Years ago there was an electric bus in Regina. It was on a cross country tour. It stopped in Saskatoon, and in Alberta too. An Albertan city ordered some. The Canadian government put up millions of dollars for Regina to build a new bus barn that could accomodate electric buses. Has it happened yet? No.
I’ve been using ebikes for years. They work through the Winter, and have cost me about $5/year to power them, in electricity costs. Yes, per YEAR.
If someone has concerns about ebikes, I hope they’d speak with people who use them to learn of the many benefits.
It’s important for everyone to be courteous, and that includes drivers (who are deadly when they fail to comply with the law), and people who walk, as well as people in wheel chairs, on One Wheels, or any other form of active transportation.
My ebike helps me not over-exert myself while biking. I’ve died previously from biking too hard, and had a cardiac arrest. I’m less likely to have that problem again if I can have electric assistance like people get from powered wheel chairs.
Will municipal, and provincial governments legislate away our future transportation technology before it gets popular here?
This is an outstanding letter and I hope if you care about urban design, or about your car, that you’ll read it through and consider it.
And here’s another thought about design of cities:
In a shocking turn of events, it’s been left to the NDP to defend the interests of people in rural Saskatchewan. This is something that would not have been predicted ten years ago, when the NDP name was mud outside of Regina and Saskatoon for having closed hospitals and schools in many small communities. Now, the SaskParty government is selling off STC’s assets to private companies, destroying a critical transportation infrastructure that has been in place for 70 years.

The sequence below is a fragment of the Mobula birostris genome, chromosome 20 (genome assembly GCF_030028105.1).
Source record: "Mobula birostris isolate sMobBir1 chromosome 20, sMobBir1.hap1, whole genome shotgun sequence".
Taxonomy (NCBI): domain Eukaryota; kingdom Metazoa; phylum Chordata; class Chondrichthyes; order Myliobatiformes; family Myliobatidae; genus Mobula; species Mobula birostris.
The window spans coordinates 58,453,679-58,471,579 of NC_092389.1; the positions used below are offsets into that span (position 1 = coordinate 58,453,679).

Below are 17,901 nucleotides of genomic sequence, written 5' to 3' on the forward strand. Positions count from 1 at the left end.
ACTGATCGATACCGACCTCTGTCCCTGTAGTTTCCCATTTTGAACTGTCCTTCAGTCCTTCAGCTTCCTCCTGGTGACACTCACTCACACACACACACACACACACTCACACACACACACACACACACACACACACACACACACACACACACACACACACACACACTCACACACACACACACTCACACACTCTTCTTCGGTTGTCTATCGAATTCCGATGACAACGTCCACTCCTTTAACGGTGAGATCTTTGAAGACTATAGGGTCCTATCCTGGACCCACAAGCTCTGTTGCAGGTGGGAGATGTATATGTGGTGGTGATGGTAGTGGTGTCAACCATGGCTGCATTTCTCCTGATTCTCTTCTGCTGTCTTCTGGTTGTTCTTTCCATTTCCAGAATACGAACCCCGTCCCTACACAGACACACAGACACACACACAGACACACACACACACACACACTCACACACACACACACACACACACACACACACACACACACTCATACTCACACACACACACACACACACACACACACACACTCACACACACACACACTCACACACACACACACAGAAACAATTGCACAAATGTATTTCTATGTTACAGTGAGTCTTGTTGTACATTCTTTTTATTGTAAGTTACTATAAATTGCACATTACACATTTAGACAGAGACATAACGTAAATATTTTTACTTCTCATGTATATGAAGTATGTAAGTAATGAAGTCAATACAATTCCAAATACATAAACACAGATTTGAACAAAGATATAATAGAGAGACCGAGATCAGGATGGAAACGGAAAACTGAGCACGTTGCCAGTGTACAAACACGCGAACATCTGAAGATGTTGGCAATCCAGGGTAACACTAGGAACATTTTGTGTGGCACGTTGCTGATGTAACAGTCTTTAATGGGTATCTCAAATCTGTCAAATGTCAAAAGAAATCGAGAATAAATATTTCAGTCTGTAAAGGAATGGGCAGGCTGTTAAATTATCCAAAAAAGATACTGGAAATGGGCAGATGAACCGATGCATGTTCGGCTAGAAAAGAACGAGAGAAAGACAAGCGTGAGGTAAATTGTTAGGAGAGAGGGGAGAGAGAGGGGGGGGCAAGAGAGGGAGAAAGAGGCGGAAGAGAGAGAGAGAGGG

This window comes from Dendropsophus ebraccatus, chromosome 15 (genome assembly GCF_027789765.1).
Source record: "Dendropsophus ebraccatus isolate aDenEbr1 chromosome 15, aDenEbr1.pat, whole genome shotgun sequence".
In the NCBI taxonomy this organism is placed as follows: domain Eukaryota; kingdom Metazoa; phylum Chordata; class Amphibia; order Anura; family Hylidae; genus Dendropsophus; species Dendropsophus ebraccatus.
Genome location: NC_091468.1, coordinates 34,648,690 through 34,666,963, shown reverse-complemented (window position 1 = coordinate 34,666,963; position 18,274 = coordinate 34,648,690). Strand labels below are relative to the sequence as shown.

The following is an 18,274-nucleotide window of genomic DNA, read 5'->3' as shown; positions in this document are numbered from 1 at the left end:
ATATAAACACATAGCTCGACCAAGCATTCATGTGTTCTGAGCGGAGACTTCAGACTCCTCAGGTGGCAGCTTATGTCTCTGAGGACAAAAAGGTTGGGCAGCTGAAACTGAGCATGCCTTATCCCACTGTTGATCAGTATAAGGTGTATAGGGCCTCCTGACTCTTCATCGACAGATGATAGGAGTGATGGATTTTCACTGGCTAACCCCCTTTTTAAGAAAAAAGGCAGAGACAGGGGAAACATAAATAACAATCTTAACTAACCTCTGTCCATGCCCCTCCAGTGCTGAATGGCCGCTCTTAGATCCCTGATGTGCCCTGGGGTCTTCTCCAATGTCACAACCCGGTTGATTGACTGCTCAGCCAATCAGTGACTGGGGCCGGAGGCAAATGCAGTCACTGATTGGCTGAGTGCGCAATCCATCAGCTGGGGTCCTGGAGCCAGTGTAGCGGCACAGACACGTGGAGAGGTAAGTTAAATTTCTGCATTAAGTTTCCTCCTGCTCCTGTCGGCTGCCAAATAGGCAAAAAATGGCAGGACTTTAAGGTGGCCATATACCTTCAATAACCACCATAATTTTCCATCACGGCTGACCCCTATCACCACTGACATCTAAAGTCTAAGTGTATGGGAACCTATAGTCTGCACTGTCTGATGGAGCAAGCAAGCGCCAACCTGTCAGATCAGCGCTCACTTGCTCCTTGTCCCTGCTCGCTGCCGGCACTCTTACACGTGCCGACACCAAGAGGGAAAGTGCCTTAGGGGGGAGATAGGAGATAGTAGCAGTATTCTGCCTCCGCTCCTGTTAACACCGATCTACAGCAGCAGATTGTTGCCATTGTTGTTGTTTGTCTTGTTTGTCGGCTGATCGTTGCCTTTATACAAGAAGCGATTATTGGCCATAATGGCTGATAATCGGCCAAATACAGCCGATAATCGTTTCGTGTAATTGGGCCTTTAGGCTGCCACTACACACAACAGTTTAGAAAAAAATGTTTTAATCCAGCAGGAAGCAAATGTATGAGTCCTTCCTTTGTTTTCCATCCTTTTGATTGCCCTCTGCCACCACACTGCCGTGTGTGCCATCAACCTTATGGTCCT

About 200 people gathered over lunch hour in Regina at the new STC Bus terminal, to tell the government to stop the closure. Guest speakers include City Councillor Andrew Stevens. Andrew was on the Morning Edition to explain the ridiculous cuts to the Cities.
George C. Sharpe of Regina writes to the Leader Post:
Regina is at least three steps behind similar-sized cities such as Saskatoon.
For example: There is still no transit service to Regina International Airport in spite of pleas and requests from the airport authority. (It is much like having bus service denied to an entire neighbourhood.)
No ban on smoking on outdoor patios. Saskatoon has been doing this for 10 years.
Still no bylaw making it mandatory for all Regina residents and businesses to clear their sidewalks after each snowfall.
The first snarky response to his letter from the public?
“So, move to Saskatoon then.”
That’s a bad attitude, and possibly why Saskatoon is ahead of us. If everyone who wants those common sense improvements is told to “Move to Saskatoon”, Regina will continue to be left behind. I’ve tried pressuring the Mayor and Council to reinstate bus service to the Airport for years, but it won’t happen without greater public support for my George’s and my position on improving Transit.